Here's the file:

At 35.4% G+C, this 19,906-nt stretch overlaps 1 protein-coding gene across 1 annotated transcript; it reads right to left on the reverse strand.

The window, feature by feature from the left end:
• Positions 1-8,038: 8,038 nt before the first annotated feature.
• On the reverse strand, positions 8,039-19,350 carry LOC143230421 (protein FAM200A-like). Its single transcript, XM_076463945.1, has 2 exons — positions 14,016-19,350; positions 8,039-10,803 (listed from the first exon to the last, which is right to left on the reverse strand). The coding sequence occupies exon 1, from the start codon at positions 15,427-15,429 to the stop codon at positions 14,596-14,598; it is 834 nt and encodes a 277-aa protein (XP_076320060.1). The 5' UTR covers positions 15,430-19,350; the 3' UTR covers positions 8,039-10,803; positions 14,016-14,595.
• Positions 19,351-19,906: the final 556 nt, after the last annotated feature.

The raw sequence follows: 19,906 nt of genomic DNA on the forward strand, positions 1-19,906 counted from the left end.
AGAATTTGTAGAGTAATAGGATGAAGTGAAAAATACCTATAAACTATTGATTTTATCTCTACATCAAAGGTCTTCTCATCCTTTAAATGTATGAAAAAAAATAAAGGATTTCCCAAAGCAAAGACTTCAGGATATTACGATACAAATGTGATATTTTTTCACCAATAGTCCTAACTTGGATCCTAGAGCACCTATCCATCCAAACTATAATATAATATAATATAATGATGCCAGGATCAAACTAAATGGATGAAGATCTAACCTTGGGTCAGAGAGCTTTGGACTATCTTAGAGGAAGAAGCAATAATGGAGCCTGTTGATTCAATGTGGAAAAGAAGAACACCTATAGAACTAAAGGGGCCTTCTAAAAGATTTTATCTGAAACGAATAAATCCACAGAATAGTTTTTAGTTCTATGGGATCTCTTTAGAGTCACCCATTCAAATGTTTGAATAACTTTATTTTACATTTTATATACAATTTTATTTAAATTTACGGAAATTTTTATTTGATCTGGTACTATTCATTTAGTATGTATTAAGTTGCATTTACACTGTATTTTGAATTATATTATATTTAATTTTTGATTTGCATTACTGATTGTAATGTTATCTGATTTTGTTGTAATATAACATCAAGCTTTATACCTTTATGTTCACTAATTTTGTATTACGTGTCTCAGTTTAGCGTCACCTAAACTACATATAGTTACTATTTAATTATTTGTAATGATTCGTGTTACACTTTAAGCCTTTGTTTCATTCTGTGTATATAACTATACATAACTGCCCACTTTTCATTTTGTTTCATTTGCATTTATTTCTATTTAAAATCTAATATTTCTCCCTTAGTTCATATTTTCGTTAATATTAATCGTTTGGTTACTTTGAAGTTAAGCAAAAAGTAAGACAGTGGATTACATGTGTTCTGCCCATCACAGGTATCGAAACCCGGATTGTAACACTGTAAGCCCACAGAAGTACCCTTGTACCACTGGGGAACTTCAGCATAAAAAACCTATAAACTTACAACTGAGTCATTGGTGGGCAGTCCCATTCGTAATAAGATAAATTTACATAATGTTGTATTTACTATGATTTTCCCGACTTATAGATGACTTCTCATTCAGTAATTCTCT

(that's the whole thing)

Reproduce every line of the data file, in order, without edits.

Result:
At 35.4% G+C, this 19,906-nt stretch overlaps 1 protein-coding gene across 1 annotated transcript; it reads right to left on the reverse strand.

The window, feature by feature from the left end:
• Positions 1-8,038: 8,038 nt before the first annotated feature.
• On the reverse strand, positions 8,039-19,350 carry LOC143230421 (protein FAM200A-like). Its single transcript, XM_076463945.1, has 2 exons — positions 14,016-19,350; positions 8,039-10,803 (listed from the first exon to the last, which is right to left on the reverse strand). The coding sequence occupies exon 1, from the start codon at positions 15,427-15,429 to the stop codon at positions 14,596-14,598; it is 834 nt and encodes a 277-aa protein (XP_076320060.1). The 5' UTR covers positions 15,430-19,350; the 3' UTR covers positions 8,039-10,803; positions 14,016-14,595.
• Positions 19,351-19,906: the final 556 nt, after the last annotated feature.

The raw sequence follows: 19,906 nt of genomic DNA on the forward strand, positions 1-19,906 counted from the left end.
AGAATTTGTAGAGTAATAGGATGAAGTGAAAAATACCTATAAACTATTGATTTTATCTCTACATCAAAGGTCTTCTCATCCTTTAAATGTATGAAAAAAAATAAAGGATTTCCCAAAGCAAAGACTTCAGGATATTACGATACAAATGTGATATTTTTTCACCAATAGTCCTAACTTGGATCCTAGAGCACCTATCCATCCAAACTATAATATAATATAATATAATGATGCCAGGATCAAACTAAATGGATGAAGATCTAACCTTGGGTCAGAGAGCTTTGGACTATCTTAGAGGAAGAAGCAATAATGGAGCCTGTTGATTCAATGTGGAAAAGAAGAACACCTATAGAACTAAAGGGGCCTTCTAAAAGATTTTATCTGAAACGAATAAATCCACAGAATAGTTTTTAGTTCTATGGGATCTCTTTAGAGTCACCCATTCAAATGTTTGAATAACTTTATTTTACATTTTATATACAATTTTATTTAAATTTACGGAAATTTTTATTTGATCTGGTACTATTCATTTAGTATGTATTAAGTTGCATTTACACTGTATTTTGAATTATATTATATTTAATTTTTGATTTGCATTACTGATTGTAATGTTATCTGATTTTGTTGTAATATAACATCAAGCTTTATACCTTTATGTTCACTAATTTTGTATTACGTGTCTCAGTTTAGCGTCACCTAAACTACATATAGTTACTATTTAATTATTTGTAATGATTCGTGTTACACTTTAAGCCTTTGTTTCATTCTGTGTATATAACTATACATAACTGCCCACTTTTCATTTTGTTTCATTTGCATTTATTTCTATTTAAAATCTAATATTTCTCCCTTAGTTCATATTTTCGTTAATATTAATCGTTTGGTTACTTTGAAGTTAAGCAAAAAGTAAGACAGTGGATTACATGTGTTCTGCCCATCACAGGTATCGAAACCCGGATTGTAACACTGTAAGCCCACAGAAGTACCCTTGTACCACTGGGGAACTTCAGCATAAAAAACCTATAAACTTACAACTGAGTCATTGGTGGGCAGTCCCATTCGTAATAAGATAAATTTACATAATGTTGTATTTACTATGATTTTCCCGACTTATAGATGACTTCTCATTCAGTAATTCTCT